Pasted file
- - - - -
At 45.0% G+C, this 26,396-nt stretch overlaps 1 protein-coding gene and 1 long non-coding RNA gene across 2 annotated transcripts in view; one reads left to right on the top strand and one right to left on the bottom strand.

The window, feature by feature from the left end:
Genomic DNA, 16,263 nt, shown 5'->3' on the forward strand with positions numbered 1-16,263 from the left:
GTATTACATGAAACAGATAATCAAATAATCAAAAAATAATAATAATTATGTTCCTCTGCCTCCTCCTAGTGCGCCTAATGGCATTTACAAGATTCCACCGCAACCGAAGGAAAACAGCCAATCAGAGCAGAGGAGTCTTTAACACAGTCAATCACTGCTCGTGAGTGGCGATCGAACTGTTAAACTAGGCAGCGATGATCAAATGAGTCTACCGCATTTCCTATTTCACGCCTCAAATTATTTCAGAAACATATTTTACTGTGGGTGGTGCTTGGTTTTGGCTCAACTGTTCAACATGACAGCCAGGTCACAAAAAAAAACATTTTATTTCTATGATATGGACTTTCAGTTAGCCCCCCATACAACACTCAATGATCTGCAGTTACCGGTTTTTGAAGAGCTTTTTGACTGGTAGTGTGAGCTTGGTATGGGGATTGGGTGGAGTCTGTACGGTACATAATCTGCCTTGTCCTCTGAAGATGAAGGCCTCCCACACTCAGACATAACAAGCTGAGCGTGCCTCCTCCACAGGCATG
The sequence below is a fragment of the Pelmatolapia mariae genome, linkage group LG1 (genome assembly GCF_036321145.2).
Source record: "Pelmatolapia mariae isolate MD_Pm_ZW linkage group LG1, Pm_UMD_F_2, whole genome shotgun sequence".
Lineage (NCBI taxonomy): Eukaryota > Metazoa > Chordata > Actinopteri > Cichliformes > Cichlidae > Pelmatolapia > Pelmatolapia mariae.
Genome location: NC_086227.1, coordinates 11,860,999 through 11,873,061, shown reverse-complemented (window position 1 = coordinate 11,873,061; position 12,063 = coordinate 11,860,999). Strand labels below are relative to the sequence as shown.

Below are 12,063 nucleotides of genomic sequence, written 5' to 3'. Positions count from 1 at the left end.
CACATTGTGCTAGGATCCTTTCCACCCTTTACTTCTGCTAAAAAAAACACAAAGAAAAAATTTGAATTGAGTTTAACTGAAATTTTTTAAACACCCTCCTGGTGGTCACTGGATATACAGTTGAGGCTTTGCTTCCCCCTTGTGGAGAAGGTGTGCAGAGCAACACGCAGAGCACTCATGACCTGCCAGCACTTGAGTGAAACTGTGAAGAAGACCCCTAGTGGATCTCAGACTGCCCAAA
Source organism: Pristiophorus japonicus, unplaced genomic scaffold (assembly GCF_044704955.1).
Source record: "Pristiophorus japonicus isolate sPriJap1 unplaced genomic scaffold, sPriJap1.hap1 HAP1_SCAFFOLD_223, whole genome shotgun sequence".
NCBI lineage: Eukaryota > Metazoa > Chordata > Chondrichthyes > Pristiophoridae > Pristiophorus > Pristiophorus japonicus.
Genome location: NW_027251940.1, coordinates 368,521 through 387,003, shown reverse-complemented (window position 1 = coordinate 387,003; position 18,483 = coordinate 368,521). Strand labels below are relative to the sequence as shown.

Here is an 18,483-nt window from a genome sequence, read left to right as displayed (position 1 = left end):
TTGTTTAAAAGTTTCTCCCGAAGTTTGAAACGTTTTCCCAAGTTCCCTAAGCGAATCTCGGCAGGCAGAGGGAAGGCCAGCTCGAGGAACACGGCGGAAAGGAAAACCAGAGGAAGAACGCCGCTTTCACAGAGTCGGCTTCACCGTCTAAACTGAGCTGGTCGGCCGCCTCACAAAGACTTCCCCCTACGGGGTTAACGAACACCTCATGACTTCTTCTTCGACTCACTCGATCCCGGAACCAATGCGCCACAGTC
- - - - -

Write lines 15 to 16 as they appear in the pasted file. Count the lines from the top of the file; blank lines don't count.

Here is an 18,483-nt window from a genome sequence, read left to right as displayed (position 1 = left end):
TTGTTTAAAAGTTTCTCCCGAAGTTTGAAACGTTTTCCCAAGTTCCCTAAGCGAATCTCGGCAGGCAGAGGGAAGGCCAGCTCGAGGAACACGGCGGAAAGGAAAACCAGAGGAAGAACGCCGCTTTCACAGAGTCGGCTTCACCGTCTAAACTGAGCTGGTCGGCCGCCTCACAAAGACTTCCCCCTACGGGGTTAACGAACACCTCATGACTTCTTCTTCGACTCACTCGATCCCGGAACCAATGCGCCACAGTC